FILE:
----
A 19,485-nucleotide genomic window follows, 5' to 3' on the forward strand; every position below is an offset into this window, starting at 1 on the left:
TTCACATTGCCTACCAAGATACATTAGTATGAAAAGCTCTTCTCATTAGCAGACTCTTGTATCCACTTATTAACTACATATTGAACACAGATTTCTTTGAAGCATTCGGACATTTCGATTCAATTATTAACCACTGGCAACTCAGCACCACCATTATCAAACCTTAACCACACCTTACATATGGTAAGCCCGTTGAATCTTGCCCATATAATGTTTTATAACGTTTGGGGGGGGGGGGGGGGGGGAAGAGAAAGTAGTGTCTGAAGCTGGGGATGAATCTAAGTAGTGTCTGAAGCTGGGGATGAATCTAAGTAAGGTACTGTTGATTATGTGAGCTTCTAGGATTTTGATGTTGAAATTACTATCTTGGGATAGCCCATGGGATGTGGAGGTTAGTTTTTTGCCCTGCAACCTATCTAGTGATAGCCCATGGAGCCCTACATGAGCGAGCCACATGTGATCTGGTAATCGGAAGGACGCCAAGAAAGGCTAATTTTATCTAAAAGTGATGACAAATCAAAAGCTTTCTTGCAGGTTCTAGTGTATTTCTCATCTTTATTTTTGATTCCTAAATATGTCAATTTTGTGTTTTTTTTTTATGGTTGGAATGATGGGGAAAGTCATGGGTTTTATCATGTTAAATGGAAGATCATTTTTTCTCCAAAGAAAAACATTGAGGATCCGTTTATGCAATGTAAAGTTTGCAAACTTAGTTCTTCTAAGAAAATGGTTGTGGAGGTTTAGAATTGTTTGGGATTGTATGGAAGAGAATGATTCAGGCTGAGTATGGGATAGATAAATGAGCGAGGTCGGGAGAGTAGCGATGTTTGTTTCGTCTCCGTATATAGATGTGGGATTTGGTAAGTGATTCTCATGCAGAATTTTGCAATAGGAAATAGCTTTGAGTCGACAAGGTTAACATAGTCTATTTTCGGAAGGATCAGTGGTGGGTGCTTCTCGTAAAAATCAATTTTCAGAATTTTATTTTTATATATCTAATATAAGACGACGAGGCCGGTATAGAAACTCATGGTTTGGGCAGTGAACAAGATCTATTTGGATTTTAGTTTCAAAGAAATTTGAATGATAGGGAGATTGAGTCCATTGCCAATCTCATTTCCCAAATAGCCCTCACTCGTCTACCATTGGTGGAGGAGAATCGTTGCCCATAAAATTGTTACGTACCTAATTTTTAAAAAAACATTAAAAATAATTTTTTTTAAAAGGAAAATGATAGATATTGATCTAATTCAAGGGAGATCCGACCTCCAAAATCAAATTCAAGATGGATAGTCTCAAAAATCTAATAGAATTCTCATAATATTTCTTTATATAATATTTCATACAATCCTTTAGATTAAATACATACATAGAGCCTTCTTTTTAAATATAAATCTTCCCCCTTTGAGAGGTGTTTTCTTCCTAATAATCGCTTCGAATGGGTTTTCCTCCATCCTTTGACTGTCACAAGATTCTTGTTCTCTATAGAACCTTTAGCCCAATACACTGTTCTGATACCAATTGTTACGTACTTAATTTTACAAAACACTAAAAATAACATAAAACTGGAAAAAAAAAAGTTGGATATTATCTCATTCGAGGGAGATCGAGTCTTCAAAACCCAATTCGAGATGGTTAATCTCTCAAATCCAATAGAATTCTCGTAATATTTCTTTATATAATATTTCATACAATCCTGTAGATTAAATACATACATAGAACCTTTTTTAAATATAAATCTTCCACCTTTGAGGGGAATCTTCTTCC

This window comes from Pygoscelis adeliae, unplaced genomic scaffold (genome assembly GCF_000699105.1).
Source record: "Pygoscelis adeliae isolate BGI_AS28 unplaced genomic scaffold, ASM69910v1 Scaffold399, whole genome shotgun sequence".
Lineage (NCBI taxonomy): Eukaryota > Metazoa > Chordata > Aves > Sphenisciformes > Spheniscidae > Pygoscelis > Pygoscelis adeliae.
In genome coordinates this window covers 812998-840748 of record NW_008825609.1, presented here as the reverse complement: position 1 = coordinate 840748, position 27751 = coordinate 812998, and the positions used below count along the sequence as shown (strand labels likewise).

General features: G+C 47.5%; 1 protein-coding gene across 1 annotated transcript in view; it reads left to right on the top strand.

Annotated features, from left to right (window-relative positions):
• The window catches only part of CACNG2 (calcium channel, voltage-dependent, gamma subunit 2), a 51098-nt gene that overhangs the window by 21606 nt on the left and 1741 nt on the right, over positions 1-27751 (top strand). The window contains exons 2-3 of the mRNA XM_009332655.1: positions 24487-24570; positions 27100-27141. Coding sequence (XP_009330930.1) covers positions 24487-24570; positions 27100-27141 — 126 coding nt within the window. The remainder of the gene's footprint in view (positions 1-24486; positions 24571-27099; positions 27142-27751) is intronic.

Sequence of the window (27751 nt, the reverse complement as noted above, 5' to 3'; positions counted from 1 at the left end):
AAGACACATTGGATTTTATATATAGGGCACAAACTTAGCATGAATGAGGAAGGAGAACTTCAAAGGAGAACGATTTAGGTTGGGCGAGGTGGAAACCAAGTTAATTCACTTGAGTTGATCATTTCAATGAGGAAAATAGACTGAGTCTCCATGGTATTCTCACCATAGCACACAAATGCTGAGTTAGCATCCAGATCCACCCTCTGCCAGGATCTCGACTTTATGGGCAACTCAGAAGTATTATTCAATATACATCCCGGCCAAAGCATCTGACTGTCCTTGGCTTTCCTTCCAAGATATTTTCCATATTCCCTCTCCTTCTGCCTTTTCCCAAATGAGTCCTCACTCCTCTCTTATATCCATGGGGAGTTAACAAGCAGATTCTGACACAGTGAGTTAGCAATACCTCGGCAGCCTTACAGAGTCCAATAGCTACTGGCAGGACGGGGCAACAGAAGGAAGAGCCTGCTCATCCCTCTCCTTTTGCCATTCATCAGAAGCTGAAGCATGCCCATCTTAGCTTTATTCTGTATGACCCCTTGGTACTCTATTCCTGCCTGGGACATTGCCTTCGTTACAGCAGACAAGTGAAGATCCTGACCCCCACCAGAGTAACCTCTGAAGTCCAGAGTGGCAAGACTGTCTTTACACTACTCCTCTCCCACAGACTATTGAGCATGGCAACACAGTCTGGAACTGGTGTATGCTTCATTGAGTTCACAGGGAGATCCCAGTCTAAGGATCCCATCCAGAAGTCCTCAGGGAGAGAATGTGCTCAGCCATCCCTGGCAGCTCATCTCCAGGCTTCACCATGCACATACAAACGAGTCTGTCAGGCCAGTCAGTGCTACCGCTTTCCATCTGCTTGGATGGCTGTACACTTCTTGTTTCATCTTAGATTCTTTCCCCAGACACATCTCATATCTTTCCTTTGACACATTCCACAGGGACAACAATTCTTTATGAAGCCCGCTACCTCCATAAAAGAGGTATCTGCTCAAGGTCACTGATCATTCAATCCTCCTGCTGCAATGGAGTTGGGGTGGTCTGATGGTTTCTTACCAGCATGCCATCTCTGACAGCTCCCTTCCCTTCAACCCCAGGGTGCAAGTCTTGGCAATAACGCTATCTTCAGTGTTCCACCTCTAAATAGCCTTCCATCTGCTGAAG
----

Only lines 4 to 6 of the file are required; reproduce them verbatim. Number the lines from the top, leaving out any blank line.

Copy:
Source record: "Pygoscelis adeliae isolate BGI_AS28 unplaced genomic scaffold, ASM69910v1 Scaffold399, whole genome shotgun sequence".
Lineage (NCBI taxonomy): Eukaryota > Metazoa > Chordata > Aves > Sphenisciformes > Spheniscidae > Pygoscelis > Pygoscelis adeliae.
In genome coordinates this window covers 812998-840748 of record NW_008825609.1, presented here as the reverse complement: position 1 = coordinate 840748, position 27751 = coordinate 812998, and the positions used below count along the sequence as shown (strand labels likewise).